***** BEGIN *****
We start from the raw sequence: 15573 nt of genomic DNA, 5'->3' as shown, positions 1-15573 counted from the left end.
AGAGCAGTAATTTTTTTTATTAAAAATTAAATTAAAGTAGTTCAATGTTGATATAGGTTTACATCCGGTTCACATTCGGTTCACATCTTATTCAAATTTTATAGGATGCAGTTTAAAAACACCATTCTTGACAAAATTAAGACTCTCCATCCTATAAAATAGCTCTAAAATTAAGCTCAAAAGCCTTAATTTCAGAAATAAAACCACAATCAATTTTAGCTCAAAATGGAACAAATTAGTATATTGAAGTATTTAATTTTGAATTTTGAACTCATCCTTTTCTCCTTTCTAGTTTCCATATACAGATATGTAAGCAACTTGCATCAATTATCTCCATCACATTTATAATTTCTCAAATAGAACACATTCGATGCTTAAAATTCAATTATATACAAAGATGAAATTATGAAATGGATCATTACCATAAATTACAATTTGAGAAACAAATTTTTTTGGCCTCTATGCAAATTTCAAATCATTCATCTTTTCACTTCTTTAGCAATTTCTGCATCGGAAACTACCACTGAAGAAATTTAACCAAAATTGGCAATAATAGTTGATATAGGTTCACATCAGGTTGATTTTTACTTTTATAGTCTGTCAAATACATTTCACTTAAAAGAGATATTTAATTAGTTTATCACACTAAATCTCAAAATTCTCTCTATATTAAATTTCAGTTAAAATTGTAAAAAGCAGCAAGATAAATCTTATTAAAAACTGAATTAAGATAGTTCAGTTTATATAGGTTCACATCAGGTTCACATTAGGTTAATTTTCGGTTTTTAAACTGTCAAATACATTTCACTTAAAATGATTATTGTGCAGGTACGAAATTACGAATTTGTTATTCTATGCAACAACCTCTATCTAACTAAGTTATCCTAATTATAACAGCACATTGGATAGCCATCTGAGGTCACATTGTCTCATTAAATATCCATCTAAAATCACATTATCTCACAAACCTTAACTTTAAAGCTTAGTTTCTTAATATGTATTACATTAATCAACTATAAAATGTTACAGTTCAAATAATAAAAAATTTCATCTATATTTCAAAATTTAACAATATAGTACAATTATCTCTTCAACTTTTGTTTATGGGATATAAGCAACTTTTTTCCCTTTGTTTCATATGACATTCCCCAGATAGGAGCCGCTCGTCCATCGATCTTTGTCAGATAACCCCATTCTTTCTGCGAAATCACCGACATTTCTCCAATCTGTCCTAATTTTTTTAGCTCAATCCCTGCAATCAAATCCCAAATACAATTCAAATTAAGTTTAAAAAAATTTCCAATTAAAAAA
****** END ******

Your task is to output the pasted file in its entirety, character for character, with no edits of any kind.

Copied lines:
We start from the raw sequence: 15573 nt of genomic DNA, 5'->3' as shown, positions 1-15573 counted from the left end.
AGAGCAGTAATTTTTTTTATTAAAAATTAAATTAAAGTAGTTCAATGTTGATATAGGTTTACATCCGGTTCACATTCGGTTCACATCTTATTCAAATTTTATAGGATGCAGTTTAAAAACACCATTCTTGACAAAATTAAGACTCTCCATCCTATAAAATAGCTCTAAAATTAAGCTCAAAAGCCTTAATTTCAGAAATAAAACCACAATCAATTTTAGCTCAAAATGGAACAAATTAGTATATTGAAGTATTTAATTTTGAATTTTGAACTCATCCTTTTCTCCTTTCTAGTTTCCATATACAGATATGTAAGCAACTTGCATCAATTATCTCCATCACATTTATAATTTCTCAAATAGAACACATTCGATGCTTAAAATTCAATTATATACAAAGATGAAATTATGAAATGGATCATTACCATAAATTACAATTTGAGAAACAAATTTTTTTGGCCTCTATGCAAATTTCAAATCATTCATCTTTTCACTTCTTTAGCAATTTCTGCATCGGAAACTACCACTGAAGAAATTTAACCAAAATTGGCAATAATAGTTGATATAGGTTCACATCAGGTTGATTTTTACTTTTATAGTCTGTCAAATACATTTCACTTAAAAGAGATATTTAATTAGTTTATCACACTAAATCTCAAAATTCTCTCTATATTAAATTTCAGTTAAAATTGTAAAAAGCAGCAAGATAAATCTTATTAAAAACTGAATTAAGATAGTTCAGTTTATATAGGTTCACATCAGGTTCACATTAGGTTAATTTTCGGTTTTTAAACTGTCAAATACATTTCACTTAAAATGATTATTGTGCAGGTACGAAATTACGAATTTGTTATTCTATGCAACAACCTCTATCTAACTAAGTTATCCTAATTATAACAGCACATTGGATAGCCATCTGAGGTCACATTGTCTCATTAAATATCCATCTAAAATCACATTATCTCACAAACCTTAACTTTAAAGCTTAGTTTCTTAATATGTATTACATTAATCAACTATAAAATGTTACAGTTCAAATAATAAAAAATTTCATCTATATTTCAAAATTTAACAATATAGTACAATTATCTCTTCAACTTTTGTTTATGGGATATAAGCAACTTTTTTCCCTTTGTTTCATATGACATTCCCCAGATAGGAGCCGCTCGTCCATCGATCTTTGTCAGATAACCCCATTCTTTCTGCGAAATCACCGACATTTCTCCAATCTGTCCTAATTTTTTTAGCTCAATCCCTGCAATCAAATCCCAAATACAATTCAAATTAAGTTTAAAAAAATTTCCAATTAAAAAA